Private Northwest School announces $8.6M in property acquisitions around Summit campus

(Image: Northwest School)

The challenges of educating Seattle’s youth are daunting. But schools continue to be a growth industry on Capitol Hill.

Summit Ave’s private Northwest School announced Wednesday morning $8.6 million in property acquisitions to expand its city-style mixed middle and high school campus.

Map courtesy Northwest School

Formerly owned by Barokas Martin and Tomlinson Law Firm, the properties include land and building structures at 1422 and 1418 Bellevue, and a 14-space parking lot at 1417 Bellevue. “The building at 1418, which is in disrepair, will be deconstructed and the land converted into a ‘pop-up’ garden. In accordance with the school’s sustainability values, the materials from deconstruction will be salvaged or repurposed, whenever possible,” according to the school’s announcement. The school’s business offices, meanwhile, will move temporarily to the 1422 building.

There are bigger plans for the properties ahead. Continue reading

Patrick J. Sullivan House hits market just in time for Hilloween

The house in 1975 (Image: Seattle Municipal Archives)

Nearly 120 years old, the spooky Victorian at the corner of 15th Ave and E Olive St has hit the market. With an asking price of $2.2 million, the sale of the “Patrick J. Sullivan House” is clearly more about the property’s future than its once elegant past:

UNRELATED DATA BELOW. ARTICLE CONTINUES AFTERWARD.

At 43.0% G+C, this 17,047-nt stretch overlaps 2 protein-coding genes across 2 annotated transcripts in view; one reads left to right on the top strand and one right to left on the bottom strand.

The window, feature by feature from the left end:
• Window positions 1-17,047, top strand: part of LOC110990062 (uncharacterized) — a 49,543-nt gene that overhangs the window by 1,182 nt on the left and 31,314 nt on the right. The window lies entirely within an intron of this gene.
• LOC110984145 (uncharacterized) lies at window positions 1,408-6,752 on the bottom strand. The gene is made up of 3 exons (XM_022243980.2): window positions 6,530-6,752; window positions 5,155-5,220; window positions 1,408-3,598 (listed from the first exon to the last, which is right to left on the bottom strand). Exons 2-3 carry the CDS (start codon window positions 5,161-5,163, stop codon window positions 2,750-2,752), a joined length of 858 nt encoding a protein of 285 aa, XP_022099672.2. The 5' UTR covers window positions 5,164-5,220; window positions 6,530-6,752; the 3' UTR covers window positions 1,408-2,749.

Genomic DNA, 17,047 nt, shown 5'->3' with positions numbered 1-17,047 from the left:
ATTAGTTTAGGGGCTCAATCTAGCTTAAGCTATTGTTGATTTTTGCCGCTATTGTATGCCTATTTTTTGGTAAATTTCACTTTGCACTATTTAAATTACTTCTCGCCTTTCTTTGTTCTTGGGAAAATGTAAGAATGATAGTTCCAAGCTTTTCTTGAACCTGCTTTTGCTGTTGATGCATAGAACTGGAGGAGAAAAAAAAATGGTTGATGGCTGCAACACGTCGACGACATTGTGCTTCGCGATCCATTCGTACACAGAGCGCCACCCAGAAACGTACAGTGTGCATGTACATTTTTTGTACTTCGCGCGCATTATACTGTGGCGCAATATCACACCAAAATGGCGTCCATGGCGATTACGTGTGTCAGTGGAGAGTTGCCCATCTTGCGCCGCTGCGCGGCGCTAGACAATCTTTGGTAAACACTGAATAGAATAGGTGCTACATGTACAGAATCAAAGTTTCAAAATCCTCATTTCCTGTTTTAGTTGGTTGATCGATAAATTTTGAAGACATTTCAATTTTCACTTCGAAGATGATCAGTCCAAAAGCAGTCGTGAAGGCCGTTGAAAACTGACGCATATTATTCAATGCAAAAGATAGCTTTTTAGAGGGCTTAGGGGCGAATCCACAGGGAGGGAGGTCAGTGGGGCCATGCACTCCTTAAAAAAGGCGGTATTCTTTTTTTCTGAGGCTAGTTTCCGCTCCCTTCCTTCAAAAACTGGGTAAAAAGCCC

The home was originally commissioned by successful boilermaking businessman Patrick J. Sullivan, who owned Queen City Boiler Works in Pioneer Square. Architects Josenhans and Allan designed the home. They also designed many other prominent buildings in the area, including multiple buildings on the University of Washington campus, many historic Pioneer Square buildings, and other grand Victorian homes around Capitol Hill and Queen Anne.

(Image: CHS)

Despite the property’s recent lonely years, neglect, and deterioration, Capitol Hill-based broker Marlow Harris is looking for a buyer interested in restoration. “Today, there is an opportunity to renovate this home, bring it into the new millennium and share it with the citizens of Seattle,” she writes.

The property has never been nominated for city landmarks protections.

That lonely old house might also know a busier, more people-filled future. Across 15th Ave on the westside of the street, a four-unit rowhouse is currently under construction. Zoned for three story buildings, the Patrick J. Sullivan House land might also eventually be home to new multifamily housing.

 

 

15th Ave E QFC block has new owner: Capitol Hill’s Hunters Capital

The “big property deal set to reshape Capitol Hill’s somewhat sleepy 15th Ave E” has gone down. For now, the quiet-er stretch of Capitol Hill commerce will stay as somewhat sleepy as ever.